The Arabian (Persian) Gulf is a strategic water carrier that overlooks major oil-reach gulf countries and transports most of the world traded oil. Understanding its water dynamics is therefore a necessary component for any environmental studies, coastal development projects, and oil pollution prediction models to be undertaken in the region. The current paper reports major findings of recent field observations and hydrodynamic modeling effort conducted in the Arabian Gulf. The field observations were obtained during a hydrographic survey conducted to measure the salinity and temperature in the southern shelf of the Gulf in summer and winter seasons. Salinity and temperature fields were developed to complement the physical data established from earlier studies. Hydrodynamic simulation of the Arabian Gulf was made using a three dimension rectilinear grid system with parallel layers and considering typical seasonal wind fields developed via combining Hellerman historical data with the new data recorded in the southern shelf. Model calibration was carried out via comparing the simulated results with observed levels and currents. The mean flow pattern was then studied by investigating the major factors contributing to the residual current. While the tide was found contributing little to the residual flow, the wind was found to generate strong currents along the coasts of Saudi Arabia and UAE.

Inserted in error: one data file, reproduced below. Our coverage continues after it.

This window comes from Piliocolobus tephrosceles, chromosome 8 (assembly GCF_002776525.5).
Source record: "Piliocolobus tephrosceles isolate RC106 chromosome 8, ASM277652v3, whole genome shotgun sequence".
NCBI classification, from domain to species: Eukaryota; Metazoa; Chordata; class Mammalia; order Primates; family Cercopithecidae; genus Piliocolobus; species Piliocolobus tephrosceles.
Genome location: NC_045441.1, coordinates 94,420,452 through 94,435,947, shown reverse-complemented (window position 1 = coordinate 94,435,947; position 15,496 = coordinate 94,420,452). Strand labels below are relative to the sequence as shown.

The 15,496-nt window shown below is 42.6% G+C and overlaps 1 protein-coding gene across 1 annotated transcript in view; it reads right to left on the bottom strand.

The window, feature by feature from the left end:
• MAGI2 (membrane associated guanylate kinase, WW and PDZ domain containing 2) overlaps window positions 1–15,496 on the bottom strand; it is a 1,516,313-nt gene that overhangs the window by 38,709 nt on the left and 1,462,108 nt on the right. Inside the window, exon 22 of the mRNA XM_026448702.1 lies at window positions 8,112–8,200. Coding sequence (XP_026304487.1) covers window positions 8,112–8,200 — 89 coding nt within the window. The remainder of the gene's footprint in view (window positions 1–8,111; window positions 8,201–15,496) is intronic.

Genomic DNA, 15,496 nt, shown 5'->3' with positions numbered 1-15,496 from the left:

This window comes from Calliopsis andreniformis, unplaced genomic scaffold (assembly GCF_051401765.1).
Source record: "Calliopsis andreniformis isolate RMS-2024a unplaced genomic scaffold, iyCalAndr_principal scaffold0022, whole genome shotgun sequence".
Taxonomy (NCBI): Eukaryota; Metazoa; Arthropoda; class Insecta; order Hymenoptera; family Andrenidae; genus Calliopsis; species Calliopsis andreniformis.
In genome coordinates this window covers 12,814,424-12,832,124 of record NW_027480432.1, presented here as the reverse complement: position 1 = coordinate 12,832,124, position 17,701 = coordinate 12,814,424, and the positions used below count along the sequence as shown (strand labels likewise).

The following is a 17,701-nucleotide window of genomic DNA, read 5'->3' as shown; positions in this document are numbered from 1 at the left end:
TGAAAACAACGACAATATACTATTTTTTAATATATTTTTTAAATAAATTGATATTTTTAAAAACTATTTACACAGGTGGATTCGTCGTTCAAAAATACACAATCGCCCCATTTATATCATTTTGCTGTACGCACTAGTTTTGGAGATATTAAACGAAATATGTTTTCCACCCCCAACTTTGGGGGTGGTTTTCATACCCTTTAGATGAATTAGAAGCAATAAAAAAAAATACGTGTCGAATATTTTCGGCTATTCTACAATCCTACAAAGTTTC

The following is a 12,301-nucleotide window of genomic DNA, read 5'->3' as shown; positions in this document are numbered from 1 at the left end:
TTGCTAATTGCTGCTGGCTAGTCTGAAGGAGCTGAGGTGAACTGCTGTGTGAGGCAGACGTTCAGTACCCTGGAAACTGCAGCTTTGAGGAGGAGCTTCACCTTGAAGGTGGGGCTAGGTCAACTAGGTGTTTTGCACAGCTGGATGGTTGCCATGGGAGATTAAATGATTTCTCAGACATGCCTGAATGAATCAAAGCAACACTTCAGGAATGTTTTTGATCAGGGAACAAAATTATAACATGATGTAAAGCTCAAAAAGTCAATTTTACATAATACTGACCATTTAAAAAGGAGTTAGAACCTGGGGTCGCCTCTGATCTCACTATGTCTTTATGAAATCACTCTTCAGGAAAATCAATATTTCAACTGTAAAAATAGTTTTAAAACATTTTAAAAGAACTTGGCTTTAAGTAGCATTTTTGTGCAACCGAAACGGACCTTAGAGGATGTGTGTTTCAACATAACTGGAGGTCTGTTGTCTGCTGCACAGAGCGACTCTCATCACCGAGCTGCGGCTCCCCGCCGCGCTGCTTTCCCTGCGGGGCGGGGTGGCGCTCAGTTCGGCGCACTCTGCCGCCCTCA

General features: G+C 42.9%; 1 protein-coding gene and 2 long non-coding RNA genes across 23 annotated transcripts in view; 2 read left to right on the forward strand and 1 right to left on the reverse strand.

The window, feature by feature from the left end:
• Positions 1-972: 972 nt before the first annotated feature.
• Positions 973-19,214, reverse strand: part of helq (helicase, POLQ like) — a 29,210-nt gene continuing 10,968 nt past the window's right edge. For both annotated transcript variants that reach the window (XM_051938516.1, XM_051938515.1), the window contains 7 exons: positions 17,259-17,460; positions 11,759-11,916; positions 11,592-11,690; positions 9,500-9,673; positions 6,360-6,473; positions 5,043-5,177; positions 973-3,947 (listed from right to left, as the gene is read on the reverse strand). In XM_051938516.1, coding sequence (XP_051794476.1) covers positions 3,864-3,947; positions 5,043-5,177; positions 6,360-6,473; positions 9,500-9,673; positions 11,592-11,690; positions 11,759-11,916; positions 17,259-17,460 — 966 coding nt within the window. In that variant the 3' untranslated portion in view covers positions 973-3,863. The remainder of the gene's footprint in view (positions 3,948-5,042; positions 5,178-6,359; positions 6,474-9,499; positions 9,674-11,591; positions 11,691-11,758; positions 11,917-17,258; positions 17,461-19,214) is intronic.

|Journal||ASEE Annual Conference and Exposition, Conference Proceedings|
|Publication status||Published - 2006|
|Event||113th Annual ASEE Conference and Exposition, 2006 - Chicago, IL, United States|
Duration: Jun 18 2006 → Jun 21 2006
ASJC Scopus subject areas